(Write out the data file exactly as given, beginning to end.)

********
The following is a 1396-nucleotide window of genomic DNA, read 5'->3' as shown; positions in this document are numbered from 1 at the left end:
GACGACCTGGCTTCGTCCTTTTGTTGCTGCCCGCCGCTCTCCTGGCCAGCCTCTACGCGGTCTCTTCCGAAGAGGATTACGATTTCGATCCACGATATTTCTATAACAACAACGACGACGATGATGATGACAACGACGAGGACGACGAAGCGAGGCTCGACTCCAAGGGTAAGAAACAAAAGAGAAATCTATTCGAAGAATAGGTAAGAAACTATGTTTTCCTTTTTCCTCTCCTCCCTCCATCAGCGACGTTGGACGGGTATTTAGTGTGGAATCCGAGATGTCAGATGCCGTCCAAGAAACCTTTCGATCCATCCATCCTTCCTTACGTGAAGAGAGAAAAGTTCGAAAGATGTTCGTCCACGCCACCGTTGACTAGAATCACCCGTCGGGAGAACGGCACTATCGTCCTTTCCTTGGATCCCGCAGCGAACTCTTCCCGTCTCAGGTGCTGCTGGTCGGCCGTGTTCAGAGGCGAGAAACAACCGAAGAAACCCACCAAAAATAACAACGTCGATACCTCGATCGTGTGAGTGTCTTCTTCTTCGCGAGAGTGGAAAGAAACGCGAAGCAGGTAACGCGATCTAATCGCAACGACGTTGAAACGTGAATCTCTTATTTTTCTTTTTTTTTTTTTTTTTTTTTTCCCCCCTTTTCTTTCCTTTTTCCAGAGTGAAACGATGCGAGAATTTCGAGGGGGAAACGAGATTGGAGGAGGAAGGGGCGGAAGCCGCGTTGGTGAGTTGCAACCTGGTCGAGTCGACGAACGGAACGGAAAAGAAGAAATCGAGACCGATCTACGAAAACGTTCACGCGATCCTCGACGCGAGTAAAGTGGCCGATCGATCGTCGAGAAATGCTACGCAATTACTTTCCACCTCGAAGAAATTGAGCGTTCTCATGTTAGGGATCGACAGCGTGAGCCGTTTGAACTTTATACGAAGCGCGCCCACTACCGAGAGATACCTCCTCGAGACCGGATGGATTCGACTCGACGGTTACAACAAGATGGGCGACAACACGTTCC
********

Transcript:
The following is a 1396-nucleotide window of genomic DNA, read 5'->3' as shown; positions in this document are numbered from 1 at the left end:
GACGACCTGGCTTCGTCCTTTTGTTGCTGCCCGCCGCTCTCCTGGCCAGCCTCTACGCGGTCTCTTCCGAAGAGGATTACGATTTCGATCCACGATATTTCTATAACAACAACGACGACGATGATGATGACAACGACGAGGACGACGAAGCGAGGCTCGACTCCAAGGGTAAGAAACAAAAGAGAAATCTATTCGAAGAATAGGTAAGAAACTATGTTTTCCTTTTTCCTCTCCTCCCTCCATCAGCGACGTTGGACGGGTATTTAGTGTGGAATCCGAGATGTCAGATGCCGTCCAAGAAACCTTTCGATCCATCCATCCTTCCTTACGTGAAGAGAGAAAAGTTCGAAAGATGTTCGTCCACGCCACCGTTGACTAGAATCACCCGTCGGGAGAACGGCACTATCGTCCTTTCCTTGGATCCCGCAGCGAACTCTTCCCGTCTCAGGTGCTGCTGGTCGGCCGTGTTCAGAGGCGAGAAACAACCGAAGAAACCCACCAAAAATAACAACGTCGATACCTCGATCGTGTGAGTGTCTTCTTCTTCGCGAGAGTGGAAAGAAACGCGAAGCAGGTAACGCGATCTAATCGCAACGACGTTGAAACGTGAATCTCTTATTTTTCTTTTTTTTTTTTTTTTTTTTTTCCCCCCTTTTCTTTCCTTTTTCCAGAGTGAAACGATGCGAGAATTTCGAGGGGGAAACGAGATTGGAGGAGGAAGGGGCGGAAGCCGCGTTGGTGAGTTGCAACCTGGTCGAGTCGACGAACGGAACGGAAAAGAAGAAATCGAGACCGATCTACGAAAACGTTCACGCGATCCTCGACGCGAGTAAAGTGGCCGATCGATCGTCGAGAAATGCTACGCAATTACTTTCCACCTCGAAGAAATTGAGCGTTCTCATGTTAGGGATCGACAGCGTGAGCCGTTTGAACTTTATACGAAGCGCGCCCACTACCGAGAGATACCTCCTCGAGACCGGATGGATTCGACTCGACGGTTACAACAAGATGGGCGACAACACGTTCC